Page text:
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Stanford: Infrastructure Project Finance in the U.S.
Written By: Michael Bennon, Managing Director, Stanford Global Projects Center
January 29, 2018
Project finance involves the ring-fenced financing of an infrastructure asset based on the microeconomics of the project itself, as opposed to the sponsor balance sheet, the city, or government's balance sheet. Infrastructure projects have a few distinct tasks that are required to complete them and manage them over the long term. They have to be designed, built, financed, and then operated and maintained.
Under traditional infrastructure procurement, the government hires companies to complete all of those tasks or uses the internal staff. They generally procure them separately and manage the interfaces between those contracts. Under a project finance, also known as a public-private partnership (or P3), the government procures one contract for a private partner to complete all of those paths and then manages the interfaces between them.
Governments usually use the P3 procurement model. The prime driver is to transfer the risk of infrastructure development to that of a private sector partner. Infrastructure projects are some of the riskiest enterprises that governments undertake. There are three risks associated with infrastructure development.
Firstly, procurements can take much longer to build than expected and go over budget, and those are commonly correlated. In addition, it could cost the government more to operate and maintain the asset than originally forecasted. And lastly, for projects that are funded by a user fee, such as a toll road, there could be a lower demand than what the government originally expected that could cause a lack of funding in the future.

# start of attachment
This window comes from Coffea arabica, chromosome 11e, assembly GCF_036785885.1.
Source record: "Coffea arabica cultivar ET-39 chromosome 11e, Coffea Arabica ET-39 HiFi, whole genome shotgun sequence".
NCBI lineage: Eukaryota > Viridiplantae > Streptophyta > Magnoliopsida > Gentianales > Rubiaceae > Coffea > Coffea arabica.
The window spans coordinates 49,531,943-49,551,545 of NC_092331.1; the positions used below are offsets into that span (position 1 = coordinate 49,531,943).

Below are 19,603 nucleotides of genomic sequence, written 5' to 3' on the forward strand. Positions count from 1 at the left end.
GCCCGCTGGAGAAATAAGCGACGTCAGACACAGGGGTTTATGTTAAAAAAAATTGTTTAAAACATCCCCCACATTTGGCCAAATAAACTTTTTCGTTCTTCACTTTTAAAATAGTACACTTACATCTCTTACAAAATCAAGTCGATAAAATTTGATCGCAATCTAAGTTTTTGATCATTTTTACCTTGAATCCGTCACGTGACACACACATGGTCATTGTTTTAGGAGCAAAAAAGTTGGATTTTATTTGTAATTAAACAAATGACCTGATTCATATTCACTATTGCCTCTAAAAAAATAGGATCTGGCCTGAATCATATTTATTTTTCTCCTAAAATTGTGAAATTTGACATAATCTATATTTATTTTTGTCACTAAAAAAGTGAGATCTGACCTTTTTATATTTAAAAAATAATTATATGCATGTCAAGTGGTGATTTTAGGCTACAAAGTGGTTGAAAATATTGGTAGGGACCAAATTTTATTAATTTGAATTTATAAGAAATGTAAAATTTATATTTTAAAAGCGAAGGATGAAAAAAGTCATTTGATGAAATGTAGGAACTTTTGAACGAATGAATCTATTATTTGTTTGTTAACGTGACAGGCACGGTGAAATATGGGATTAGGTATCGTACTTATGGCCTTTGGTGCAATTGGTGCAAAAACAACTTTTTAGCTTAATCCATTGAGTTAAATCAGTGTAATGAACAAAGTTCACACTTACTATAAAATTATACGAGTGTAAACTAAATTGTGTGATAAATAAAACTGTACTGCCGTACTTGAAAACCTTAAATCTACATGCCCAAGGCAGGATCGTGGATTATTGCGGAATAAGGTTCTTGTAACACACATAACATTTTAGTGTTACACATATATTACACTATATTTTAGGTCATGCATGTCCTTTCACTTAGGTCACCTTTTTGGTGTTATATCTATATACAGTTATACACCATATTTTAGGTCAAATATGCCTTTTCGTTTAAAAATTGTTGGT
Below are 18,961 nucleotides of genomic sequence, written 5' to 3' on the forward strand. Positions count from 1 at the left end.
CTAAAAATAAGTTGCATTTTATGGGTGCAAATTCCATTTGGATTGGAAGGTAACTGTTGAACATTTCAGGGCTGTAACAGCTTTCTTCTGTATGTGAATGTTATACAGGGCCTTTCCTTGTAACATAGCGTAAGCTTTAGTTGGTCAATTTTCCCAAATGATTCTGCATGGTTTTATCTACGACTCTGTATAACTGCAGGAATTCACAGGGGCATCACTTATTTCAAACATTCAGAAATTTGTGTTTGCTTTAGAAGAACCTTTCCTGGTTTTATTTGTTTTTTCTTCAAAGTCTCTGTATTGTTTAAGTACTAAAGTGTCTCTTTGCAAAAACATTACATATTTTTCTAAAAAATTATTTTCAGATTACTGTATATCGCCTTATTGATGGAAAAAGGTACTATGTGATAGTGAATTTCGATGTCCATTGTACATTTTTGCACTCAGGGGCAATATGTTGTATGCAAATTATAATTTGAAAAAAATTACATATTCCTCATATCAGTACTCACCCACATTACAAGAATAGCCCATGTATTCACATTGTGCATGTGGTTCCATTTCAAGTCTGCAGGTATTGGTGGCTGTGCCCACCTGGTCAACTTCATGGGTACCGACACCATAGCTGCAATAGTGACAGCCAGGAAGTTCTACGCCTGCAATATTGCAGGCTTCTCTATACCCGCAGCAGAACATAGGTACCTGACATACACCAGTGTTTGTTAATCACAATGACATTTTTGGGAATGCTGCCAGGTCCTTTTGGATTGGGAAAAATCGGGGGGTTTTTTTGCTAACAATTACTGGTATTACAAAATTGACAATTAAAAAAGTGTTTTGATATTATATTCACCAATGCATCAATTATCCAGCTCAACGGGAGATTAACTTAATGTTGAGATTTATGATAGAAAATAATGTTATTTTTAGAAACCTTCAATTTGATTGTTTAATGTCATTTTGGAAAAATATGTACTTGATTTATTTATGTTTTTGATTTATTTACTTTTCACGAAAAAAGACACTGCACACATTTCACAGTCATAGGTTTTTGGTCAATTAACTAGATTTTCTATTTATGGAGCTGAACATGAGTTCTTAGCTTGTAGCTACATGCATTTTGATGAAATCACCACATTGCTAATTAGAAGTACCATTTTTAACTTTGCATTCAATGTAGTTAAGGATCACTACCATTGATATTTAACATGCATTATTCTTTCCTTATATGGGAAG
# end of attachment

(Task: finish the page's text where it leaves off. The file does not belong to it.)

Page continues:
Governments generally use this procurement model to transfer risk to the private partner in developing and maintaining an asset. There are a few criteria that we recommend for governments, or project sponsors, to consider when they are assessing a potential project for project finance.
The first factor is scale. Larger projects generally entail more risk, therefore this procurement model is most suited to larger infrastructure projects. The second factor is project risk. There are many questions they have to consider before developing a project. Has the sponsor completed similar projects in the past, and if so, was development risk exposure high? Does the sponsor have experience maintaining a similar asset and if so, was Operations & Maintenance (O&M) risk exposure high? Lastly, could core risks be fully or partially transferred via procurement? After answering those questions, project managers can determine the scale of their project.
The third factor is flexibility. Project managers must also ask themselves whether there is room for flexibility in their project timeline. There are many things they must consider. Does the sponsor require significant flexibility over asset life or have difficulty defining performance based-requirements? Does technology change occur over a relatively short (5-7 year) time frame? Are there other social factors that require sponsor O&M control? If there is a need for flexibility, due to a technology change or other factors, the P3 procurement model might not be a good fit.
Finally, the last factor is innovation. Project managers must determine if there is an opportunity to bundle procurement phases for innovation, as well as an opportunity for value capture via procurement. Because the P3 model combines construction and O&M into one contract, it provides opportunities for the contractor to innovate. It also means that the contractor could make decisions during construction to optimize for lifecycle costs, instead of just the initial cost to build the asset.
After a project is green-lighted, project managers create a special purpose vehicle or an SPV. An SPV is created with the sole purpose of building and maintaining the infrastructure project. It contains equity investors, staff arranging project financing, as well as contractors and/or operators needed to build the project. The vehicle would also include a project development agreement with the sponsoring government.
That being said, the P3 procurement model isn't used in the United States at the same rate as it is used in other developing economies globally. So the question is, why hasn't this model been picked up in the United States? I answer this question and more in the 'Enabling Infrastructure Project Finance in the United States' webinar presented by Stanford.